Going Global

I think we want Emory people working in global health to have a kind of distinctive, humble, non-arrogant, cooperative ethos.

—Peter J. Brown, Professor of Anthropology and Global Health, Co-Leader, Global Health Initiative

Vol. 9 No. 3
December 2006/
January 2007

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Going Global
How in the world is Emory?

Global Scholarship for Informed Action

Around Campus, Around the World

"I think we want Emory people working in global health to have a kind of distinctive, humble, non-arrogant, cooperative ethos."

"Is this an imperialist culture, in which we are getting the Emory name brand out, or is it a genuinely inclusive, reciprocal partnership?"

Swimming with the Turbot
Scholarship for a Global Public

We May Be Using English, But That Doesn’t Mean We’re Speaking the Same Language
Universalizing global knowledge


Academic Exchange: What do you think it means to “internationalize” Emory?

Peter J. Brown:
I’ve never been completely clear on what internationalization means, but the term “international” implies nation-states as actors, with the implication that it’s at a higher level than individuals. And the term also seems a little archaic to me in a globalized world. Now, I’ve had trouble understanding exactly what globalization is, too, but I could tell you a little bit about the difference between international health and global health. In the last five years there’s been this discursive shift, and lots of departments, like our department here, voted to change its name to Global Health. The main reason is that this older term, “international,” implies us doing things in other places—in some ways more of a colonial kind of approach. And it implies that the boundaries between national units aren’t permeable, so there’s “us” and “them.” So therefore in health, there’s been a distinction between domestic and international health, as if domestic health problems—let’s say chronic diseases in the United States—are different and distinct from the international ones, infectious disease. The implications are almost, Well, they’re just at a previous stage of history that we’ve already gone through. So that kind of colonial mindset also has a kind of ethnocentrism to it. “Global” changes the emphasis to say, We’re all in this together, and this old distinction doesn’t make sense in a world of so much quick communication and trade and expansion of ideas and capital. We have a lot to learn from you, and we should cooperate.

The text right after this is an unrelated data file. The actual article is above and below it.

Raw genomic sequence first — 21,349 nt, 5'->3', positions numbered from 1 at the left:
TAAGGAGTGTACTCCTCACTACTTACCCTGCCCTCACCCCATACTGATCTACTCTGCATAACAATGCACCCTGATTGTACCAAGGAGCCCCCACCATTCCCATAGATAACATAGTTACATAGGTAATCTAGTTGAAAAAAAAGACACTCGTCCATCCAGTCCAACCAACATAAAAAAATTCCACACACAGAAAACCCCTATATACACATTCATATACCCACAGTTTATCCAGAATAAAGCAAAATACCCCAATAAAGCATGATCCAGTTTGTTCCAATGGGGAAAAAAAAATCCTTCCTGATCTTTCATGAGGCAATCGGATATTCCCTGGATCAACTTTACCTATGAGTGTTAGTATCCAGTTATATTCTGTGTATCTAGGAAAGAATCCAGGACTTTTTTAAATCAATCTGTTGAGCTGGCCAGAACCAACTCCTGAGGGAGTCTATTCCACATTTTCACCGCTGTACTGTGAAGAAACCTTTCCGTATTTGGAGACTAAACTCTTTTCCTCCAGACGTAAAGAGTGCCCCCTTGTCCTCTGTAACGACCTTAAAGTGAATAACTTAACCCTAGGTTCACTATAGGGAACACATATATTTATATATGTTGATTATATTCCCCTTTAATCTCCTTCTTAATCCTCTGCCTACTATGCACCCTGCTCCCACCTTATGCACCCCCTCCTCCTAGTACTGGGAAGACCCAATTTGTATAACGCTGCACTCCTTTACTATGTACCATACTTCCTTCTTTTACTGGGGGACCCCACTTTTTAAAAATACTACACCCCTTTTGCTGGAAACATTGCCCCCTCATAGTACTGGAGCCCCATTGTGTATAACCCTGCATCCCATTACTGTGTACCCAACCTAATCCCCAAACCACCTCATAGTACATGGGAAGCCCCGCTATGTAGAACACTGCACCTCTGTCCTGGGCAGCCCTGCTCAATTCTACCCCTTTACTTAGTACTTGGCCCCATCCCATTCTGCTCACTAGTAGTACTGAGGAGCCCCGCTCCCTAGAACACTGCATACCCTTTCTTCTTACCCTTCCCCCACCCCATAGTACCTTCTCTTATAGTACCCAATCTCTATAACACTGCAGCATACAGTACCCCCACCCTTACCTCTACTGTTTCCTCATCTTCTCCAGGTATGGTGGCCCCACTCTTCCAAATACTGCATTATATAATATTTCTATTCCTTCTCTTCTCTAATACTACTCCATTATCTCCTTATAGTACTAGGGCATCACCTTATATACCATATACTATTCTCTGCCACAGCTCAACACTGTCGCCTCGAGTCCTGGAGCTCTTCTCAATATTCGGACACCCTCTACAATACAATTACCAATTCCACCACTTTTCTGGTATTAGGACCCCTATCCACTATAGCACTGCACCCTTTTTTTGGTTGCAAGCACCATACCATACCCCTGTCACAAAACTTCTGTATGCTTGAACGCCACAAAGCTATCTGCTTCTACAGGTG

I think in terms of international Emory, the key really has to do with some better syncretism between Carter Center efforts and Emory’s contributions. Emory, in things like vaccine research, we’re pretty strong on discovery. But in terms of delivery, operations research or stuff on the ground, we’re much weaker, and the Carter Center is much stronger.

AE: Do you think that Emory or, for that matter, the Carter Center, is prone to that colonial mindset?

PB: Paolo Freire, the South American scholar who wrote the famous book The Pedagogy of the Oppressed, talks about this bottom-up approach, that we partner with local people and let them decide their priorities, and work to empower them to solve their own problems. Now, that is quite different from what the Carter Center is doing. On the other hand, we have to say that we do have some ideas and skills that have to do with, for example, the flow of funds from the rich world to the poor world. To me, a key component is the kinds of skills the business school teaches—NGO program management and accounting, anti-corruption efforts, or inexpensive techniques that can have large impact on a society. So you have to really partner with people but tell them what you can offer. There’s no reason to have medical students moving the dirt because the community thinks their highest priority is a soccer field. There can be too much cultural humility. It’s an important tension. The Carter Center, by working with local people, increases the capacity of the local people to solve their own problems.

AE: Should Emory emphasize “place-based” knowledge or training in a particular discipline in its global scholarship?

PB: I don’t think they’re mutually exclusive at all. In anthropology, the methods are important, but context is everything. So you need to become in some ways an area specialist. This is not the case in fields like economics and economic development. And also in public health. And where there’s kind of the notion that one solution fits all. I think cultural humility should also include a type of academic and theoretical humility. The notion that we already have the answers is I think wrong-headed. There’s a book I like by William Easterly called The White Man’s Burden. It’s about why these things don’t work. A lot of his criticism is taking on the idea that you can create this “big plan” and impose it on different places, when we really should be working to find out what the problems of poor people are and how we can solve those problems.

Personally I think we’re weak in the arts and sciences in terms of faculty who have interests in applying their disciplines to solve contemporary problems. Some of this is a kind of hubris of the academy away from applied issues. We don’t have a lot of scholars who say, Okay, how can I use the skills and knowledge of, say, sociology, to solve these problems? In the Global Health Initiative, I’m pushing very hard for us to hire more of these kinds of people. I think we want Emory people working in global health to have a kind of distinctive, humble, non-arrogant, cooperative ethos.